The U.S. Department of Transportation estimates that by 2009, annual maintenance and "necessary" upgrades of the nation's highway will cost $61.2 billion, with mass transit needs at $12.4 billion. Last year, the federal government spent $31.8 billion and $7.5 billion, respectively, on those items.
"Just based on the DOT projections, we have to come up with revenue sources to almost double the amount of money we spend," said Steve Jensen, a spokesman for the House Transportation Committee. The task is made more difficult by the fact that federal gas-tax revenue is actually declining these days, thanks to more fuel-efficient cars and a recession-related decline in the number of miles people are driving.
"On one hand, nobody wants to raise taxes," says William Beuchner, chief economist at the American Road and Transport Builders Association, a construction industry lobbying group. "But there are a lot of big problems that need to be addressed, so politicians are between a rock and a hard place. If they want to fix things, the money has to come from somewhere."
A billion here, a billion there . . .
With most of the new legislation, "the increases are small -- pennies, in most cases," says Rayola Dougher, Senior Policy Analyst at the American Petroleum Institute. Apparently, the logic is that the size of such plans won't cause much pain.
"It's not the same kind of 'Bam! It hits you' item like an increase in property taxes or the income tax," acknowledges AAA's Justin McNaull. "But for somebody who uses a lot of gas, it's not pocket change, either."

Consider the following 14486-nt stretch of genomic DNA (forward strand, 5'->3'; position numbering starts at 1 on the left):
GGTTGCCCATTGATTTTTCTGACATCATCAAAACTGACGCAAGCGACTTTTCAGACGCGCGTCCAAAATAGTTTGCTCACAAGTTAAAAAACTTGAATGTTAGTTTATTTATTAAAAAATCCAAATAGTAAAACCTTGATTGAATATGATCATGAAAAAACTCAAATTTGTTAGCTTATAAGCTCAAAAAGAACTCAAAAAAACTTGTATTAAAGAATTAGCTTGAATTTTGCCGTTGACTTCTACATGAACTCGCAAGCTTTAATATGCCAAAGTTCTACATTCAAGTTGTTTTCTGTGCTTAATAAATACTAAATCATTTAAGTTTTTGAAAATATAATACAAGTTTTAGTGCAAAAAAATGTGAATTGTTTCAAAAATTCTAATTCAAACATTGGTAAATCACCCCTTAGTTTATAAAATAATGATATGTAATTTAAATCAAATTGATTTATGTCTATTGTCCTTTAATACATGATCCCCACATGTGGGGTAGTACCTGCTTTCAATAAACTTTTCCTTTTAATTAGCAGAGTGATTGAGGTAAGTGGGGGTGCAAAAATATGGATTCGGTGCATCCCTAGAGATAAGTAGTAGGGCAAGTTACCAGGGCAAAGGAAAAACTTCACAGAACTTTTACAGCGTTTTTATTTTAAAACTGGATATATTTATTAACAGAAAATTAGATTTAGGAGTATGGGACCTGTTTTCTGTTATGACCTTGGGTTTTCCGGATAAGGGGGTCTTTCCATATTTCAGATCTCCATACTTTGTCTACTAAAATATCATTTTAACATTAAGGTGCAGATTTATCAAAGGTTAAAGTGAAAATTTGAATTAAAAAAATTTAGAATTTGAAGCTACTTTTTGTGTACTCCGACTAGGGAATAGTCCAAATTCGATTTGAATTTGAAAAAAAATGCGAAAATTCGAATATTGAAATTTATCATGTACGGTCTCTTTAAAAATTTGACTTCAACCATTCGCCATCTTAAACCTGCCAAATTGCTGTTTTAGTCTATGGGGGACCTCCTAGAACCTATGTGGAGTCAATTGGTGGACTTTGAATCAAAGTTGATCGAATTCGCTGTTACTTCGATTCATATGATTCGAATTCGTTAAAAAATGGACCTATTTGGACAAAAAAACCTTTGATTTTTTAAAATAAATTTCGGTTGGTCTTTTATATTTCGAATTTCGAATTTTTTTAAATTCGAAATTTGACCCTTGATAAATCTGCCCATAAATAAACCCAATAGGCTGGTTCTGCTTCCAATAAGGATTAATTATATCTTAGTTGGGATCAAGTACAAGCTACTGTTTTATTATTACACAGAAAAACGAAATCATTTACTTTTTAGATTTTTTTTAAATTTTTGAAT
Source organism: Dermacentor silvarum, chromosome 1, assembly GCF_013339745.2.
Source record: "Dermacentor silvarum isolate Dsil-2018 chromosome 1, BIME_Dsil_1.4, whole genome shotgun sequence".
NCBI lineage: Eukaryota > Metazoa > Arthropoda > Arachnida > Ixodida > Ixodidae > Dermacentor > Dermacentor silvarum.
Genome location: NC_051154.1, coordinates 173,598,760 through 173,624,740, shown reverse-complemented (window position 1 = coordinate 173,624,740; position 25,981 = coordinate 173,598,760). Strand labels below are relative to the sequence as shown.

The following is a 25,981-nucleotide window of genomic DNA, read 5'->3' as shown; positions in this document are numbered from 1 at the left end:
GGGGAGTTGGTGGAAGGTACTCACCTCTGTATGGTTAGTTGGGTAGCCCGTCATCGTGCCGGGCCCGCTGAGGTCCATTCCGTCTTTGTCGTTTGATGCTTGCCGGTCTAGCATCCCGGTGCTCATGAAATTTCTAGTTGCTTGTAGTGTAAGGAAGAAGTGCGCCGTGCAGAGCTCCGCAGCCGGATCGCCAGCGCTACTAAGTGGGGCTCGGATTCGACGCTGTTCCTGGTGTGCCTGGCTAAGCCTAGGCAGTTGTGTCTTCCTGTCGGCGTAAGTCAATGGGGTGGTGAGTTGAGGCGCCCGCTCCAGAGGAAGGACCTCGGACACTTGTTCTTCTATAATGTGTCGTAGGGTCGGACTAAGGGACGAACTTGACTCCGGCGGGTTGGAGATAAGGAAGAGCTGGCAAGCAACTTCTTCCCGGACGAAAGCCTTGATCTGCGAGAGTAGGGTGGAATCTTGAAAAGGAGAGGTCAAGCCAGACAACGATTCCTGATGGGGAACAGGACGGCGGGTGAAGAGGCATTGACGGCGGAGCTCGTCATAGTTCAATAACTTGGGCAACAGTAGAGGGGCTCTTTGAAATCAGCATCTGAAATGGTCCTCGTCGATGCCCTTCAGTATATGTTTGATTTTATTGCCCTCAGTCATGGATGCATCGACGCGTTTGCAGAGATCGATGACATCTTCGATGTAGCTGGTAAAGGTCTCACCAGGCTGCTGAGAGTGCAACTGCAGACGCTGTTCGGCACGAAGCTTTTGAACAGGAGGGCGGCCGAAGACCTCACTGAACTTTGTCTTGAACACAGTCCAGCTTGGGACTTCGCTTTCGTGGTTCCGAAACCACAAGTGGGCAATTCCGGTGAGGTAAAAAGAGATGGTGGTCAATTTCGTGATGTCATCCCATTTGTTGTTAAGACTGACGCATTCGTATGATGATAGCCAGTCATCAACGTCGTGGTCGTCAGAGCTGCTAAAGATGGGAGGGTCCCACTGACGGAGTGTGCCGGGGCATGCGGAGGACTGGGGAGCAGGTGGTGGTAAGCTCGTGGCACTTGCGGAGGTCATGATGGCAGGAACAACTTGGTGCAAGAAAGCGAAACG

Economist Buechner estimates that for every one-cent increase in fuel taxes, the typical U.S. family will pay an extra $25 per year. So if total federal and state gas taxes go up by a dime, your out-of-pocket expenses rise about $250. Currently, the average family pays about $660 a year in fuel taxes, according to the American Petroleum Institute.
The numbers get huge in the aggregate. Americans drive some 4.3 trillion miles per year, according to the National Transportation Safety Board. An average fuel-efficiency of 20 miles per gallon would amount to some 215 billion gallons of gas is used to cover those miles. Even just five cents more a gallon adds up to a $10.75 billion tax increase.
The biggest worry, however, is not in any individual hike, but in the chance that state taxes will climb steadily and federal gas taxes rise in tandem.
Connecticut, for example, already has one of the nation's highest state taxes on gasoline, at 25 cents per gallon. Legislators there have publicly discussed raising that to 40 cents per gallon by 2007. If the federal effort were also successful, drivers in the Nutmeg State could be paying as much as 73 cents a gallon in taxes by the end of the decade.
Moreover, an increasing number of legislatures are exploring ways to automate the process of increasing gas taxes in the future. Seven states already employ mechanisms that tie the level of gas taxes to some variable -- from the Consumer Price Index to the amount of money in state budget coffers -- which triggers an increase without any new vote in the legislature.